Halloween is officially behind us and Thanksgiving is less than 4 weeks away. Odds are that if you have little ones, they are learning about pilgrims and making turkeys by tracing their hands on construction paper. But what about the other side of this story? Is the historical marginalization and violence against Indigenous people folded into their curriculum? Or is it all euphemisms and select stories of cooperation?
November is National Native American Heritage Month. The goals of this month are to pay tribute to the contributions of Indigenous and Alaskan Native people as well as educate people on the challenges Native people have faced historically and face currently.
November was first deemed Native American Heritage Month in 1990, when President George H. W. Bush approved a resolution designating November 1990 “National American Indian Heritage Month.” Similar proclamations, under variant naming (including “Native American Heritage Month” and “National American Indian and Alaska Native Heritage Month”) have been issued each year since.
Native American Heritage Month is endorsed by the National Congress of American Indians and supported by the Library of Congress and the National Endowment for the Humanities, National Gallery of Art, National Park Service, Smithsonian Institution, United States Holocaust Memorial Museum and U.S. National Archives and Records Administration, who collectively contribute to an online portal dedicated to showcasing Native culture throughout November. PBS also supports Native American Heritage Month by similarly showcasing Native culture via documentaries, short films, recipes, and more during the month of November.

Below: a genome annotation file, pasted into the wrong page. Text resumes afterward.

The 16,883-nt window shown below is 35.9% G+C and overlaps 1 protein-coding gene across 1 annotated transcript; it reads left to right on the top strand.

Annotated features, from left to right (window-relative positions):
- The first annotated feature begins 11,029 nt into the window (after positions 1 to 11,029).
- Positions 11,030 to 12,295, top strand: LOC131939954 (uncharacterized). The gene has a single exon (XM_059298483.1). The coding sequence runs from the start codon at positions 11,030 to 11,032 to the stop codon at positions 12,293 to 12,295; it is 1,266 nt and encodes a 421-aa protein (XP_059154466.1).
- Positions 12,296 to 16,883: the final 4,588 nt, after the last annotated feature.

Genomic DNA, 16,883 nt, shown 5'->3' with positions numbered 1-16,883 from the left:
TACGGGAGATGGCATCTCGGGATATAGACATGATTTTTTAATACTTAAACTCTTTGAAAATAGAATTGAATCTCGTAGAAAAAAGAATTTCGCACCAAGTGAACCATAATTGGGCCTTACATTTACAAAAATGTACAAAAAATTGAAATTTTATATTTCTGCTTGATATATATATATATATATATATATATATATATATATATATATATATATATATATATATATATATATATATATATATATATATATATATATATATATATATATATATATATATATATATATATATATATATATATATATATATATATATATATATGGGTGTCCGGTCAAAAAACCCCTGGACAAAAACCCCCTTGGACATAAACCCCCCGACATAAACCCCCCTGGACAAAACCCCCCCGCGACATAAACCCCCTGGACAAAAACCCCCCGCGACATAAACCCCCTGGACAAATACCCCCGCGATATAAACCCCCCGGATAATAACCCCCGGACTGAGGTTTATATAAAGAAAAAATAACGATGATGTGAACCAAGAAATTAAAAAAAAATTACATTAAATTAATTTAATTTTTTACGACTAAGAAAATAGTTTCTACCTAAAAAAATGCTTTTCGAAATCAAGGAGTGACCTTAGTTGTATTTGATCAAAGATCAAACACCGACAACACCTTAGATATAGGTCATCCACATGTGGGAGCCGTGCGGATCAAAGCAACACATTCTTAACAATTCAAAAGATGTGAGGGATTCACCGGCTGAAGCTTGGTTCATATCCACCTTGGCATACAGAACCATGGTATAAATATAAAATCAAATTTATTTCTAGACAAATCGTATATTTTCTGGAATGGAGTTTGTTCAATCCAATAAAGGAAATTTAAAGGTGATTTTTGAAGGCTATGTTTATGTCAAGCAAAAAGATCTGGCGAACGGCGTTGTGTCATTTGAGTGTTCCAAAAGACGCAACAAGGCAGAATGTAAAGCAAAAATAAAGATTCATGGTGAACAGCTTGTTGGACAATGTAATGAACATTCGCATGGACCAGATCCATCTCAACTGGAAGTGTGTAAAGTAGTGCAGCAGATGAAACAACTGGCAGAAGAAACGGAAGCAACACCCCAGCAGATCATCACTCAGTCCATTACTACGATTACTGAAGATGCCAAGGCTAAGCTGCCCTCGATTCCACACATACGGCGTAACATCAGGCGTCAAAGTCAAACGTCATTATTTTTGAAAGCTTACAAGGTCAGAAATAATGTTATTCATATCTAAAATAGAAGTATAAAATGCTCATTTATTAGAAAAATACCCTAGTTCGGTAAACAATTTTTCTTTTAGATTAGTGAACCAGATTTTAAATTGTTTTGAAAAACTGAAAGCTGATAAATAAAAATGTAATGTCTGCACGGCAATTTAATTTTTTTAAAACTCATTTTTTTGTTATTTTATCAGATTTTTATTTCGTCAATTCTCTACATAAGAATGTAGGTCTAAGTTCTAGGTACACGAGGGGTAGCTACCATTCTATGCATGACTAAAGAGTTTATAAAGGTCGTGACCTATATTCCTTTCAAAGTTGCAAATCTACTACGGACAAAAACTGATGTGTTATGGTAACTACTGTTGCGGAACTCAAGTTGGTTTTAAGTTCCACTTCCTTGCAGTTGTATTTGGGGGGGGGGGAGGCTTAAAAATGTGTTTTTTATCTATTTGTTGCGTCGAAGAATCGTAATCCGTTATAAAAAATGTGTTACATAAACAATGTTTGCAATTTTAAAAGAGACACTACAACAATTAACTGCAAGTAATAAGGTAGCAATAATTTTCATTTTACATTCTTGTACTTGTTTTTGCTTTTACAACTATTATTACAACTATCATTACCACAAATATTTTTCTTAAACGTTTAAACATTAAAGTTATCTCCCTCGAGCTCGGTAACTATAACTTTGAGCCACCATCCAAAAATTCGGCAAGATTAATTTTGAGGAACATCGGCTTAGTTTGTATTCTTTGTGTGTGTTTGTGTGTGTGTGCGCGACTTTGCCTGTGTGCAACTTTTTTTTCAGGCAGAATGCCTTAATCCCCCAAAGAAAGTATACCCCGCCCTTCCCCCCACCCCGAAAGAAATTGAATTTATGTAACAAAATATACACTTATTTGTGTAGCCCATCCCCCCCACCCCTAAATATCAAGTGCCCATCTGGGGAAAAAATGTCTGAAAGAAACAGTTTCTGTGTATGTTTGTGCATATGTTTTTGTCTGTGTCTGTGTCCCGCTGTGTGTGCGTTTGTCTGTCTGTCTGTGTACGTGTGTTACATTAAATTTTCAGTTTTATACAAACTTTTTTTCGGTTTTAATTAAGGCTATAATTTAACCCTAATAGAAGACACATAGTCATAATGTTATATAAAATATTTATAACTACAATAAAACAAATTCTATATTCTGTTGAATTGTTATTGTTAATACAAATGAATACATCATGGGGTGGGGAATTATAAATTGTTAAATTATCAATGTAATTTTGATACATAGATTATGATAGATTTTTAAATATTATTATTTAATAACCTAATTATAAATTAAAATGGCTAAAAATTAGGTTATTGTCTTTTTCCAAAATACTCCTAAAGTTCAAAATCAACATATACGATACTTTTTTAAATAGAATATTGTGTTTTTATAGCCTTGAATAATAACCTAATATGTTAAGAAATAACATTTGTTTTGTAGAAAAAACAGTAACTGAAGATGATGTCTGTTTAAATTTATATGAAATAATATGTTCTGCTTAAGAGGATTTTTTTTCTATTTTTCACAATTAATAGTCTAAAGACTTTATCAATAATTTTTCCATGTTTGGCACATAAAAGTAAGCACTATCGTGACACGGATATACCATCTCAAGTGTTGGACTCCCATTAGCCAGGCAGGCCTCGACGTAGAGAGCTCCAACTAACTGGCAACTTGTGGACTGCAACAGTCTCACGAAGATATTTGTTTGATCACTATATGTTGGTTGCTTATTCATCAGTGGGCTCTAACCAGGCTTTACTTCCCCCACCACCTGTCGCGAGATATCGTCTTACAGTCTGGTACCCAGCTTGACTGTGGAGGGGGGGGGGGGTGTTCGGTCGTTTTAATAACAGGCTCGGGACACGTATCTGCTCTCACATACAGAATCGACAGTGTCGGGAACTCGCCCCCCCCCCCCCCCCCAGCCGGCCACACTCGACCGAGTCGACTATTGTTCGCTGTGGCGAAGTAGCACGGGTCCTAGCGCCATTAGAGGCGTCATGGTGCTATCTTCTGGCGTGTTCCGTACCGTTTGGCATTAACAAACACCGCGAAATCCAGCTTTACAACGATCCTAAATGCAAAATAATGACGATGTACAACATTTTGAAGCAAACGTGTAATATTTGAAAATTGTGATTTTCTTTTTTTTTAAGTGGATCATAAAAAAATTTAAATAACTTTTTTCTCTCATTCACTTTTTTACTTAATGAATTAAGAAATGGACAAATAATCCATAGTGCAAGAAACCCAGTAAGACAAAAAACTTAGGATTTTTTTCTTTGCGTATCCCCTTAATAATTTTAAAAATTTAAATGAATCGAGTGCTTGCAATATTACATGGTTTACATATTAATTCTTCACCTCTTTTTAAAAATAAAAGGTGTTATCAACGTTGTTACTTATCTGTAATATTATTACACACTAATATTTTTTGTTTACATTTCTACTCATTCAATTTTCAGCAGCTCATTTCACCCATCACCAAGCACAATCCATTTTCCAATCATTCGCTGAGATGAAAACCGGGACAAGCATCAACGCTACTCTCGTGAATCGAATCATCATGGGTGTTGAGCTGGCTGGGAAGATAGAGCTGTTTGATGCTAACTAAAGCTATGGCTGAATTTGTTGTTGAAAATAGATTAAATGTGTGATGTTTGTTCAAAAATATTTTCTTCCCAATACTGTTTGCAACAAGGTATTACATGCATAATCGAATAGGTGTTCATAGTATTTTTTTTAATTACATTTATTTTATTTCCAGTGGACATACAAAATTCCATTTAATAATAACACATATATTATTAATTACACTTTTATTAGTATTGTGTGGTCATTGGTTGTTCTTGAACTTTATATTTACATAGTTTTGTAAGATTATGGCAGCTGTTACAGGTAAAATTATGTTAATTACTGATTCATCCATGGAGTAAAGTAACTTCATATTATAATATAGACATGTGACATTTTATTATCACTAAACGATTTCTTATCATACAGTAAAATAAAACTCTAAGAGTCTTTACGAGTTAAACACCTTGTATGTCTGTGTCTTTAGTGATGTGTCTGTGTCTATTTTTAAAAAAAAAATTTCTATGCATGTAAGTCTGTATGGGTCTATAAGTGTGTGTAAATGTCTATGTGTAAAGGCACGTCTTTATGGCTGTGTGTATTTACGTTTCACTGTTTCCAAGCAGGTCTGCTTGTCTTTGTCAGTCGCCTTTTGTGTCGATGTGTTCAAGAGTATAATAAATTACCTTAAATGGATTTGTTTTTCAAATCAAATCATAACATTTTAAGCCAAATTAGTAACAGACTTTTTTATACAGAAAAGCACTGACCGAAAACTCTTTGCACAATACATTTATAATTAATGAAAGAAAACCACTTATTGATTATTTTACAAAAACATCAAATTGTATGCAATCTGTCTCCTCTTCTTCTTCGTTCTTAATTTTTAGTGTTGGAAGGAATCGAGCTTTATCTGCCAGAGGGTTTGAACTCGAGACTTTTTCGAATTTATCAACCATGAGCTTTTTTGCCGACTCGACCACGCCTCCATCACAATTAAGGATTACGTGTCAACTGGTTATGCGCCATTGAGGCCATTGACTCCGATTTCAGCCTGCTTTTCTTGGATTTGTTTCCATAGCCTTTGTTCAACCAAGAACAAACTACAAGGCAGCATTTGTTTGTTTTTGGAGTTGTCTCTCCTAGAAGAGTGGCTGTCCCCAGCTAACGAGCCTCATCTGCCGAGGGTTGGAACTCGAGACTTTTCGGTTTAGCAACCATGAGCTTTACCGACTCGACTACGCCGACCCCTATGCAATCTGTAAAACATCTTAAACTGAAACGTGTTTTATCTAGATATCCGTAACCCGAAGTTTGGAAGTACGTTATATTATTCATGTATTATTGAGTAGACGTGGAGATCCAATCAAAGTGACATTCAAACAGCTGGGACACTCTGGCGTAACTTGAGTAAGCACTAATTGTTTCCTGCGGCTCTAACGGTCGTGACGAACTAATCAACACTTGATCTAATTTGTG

For more resources on Indigenous American culture and history, please see the list below.
- U.S. Department of the Interior Indian Affairs: links to a livestream of this year’s conference on November 9th, at 1pm EST, as well as the history of Native American Heritage Month.
- United States Census Bureau: lists facts and statistics on Native demographics.
- U.S. Department of the Interior: describes Interior’s support of Native American heritage and celebrates several Native monuments.
- National Archives: provides access to videos, articles, digital resources, online exhibits, and more. Additionally includes a link to the Indigenous Digital Archive’s Treaties Portal.
- National Park Service: explores the contributions of Native to the Lewis and Clark Trail
- Library of Congress: details the history of proclamations deeming November Native American Heritage Month
- Centers for Disease Prevention and Control: dives into the health disparities faced by Native populations and strategies for reducing said disparities.
- American Indian Alaska Native Tourism Association: describes the history of Native American Heritage Month and offers opportunities to support Indigenous communities.
With Thanksgiving approaching it is vital that we share and explore that there are often two sides to every story, including history, especially when it involves the mistreatment of people. This November, while we sit around the table to give thanks, let’s also explore the culture, understand the past and recognize the contributions of Indigenous Americans.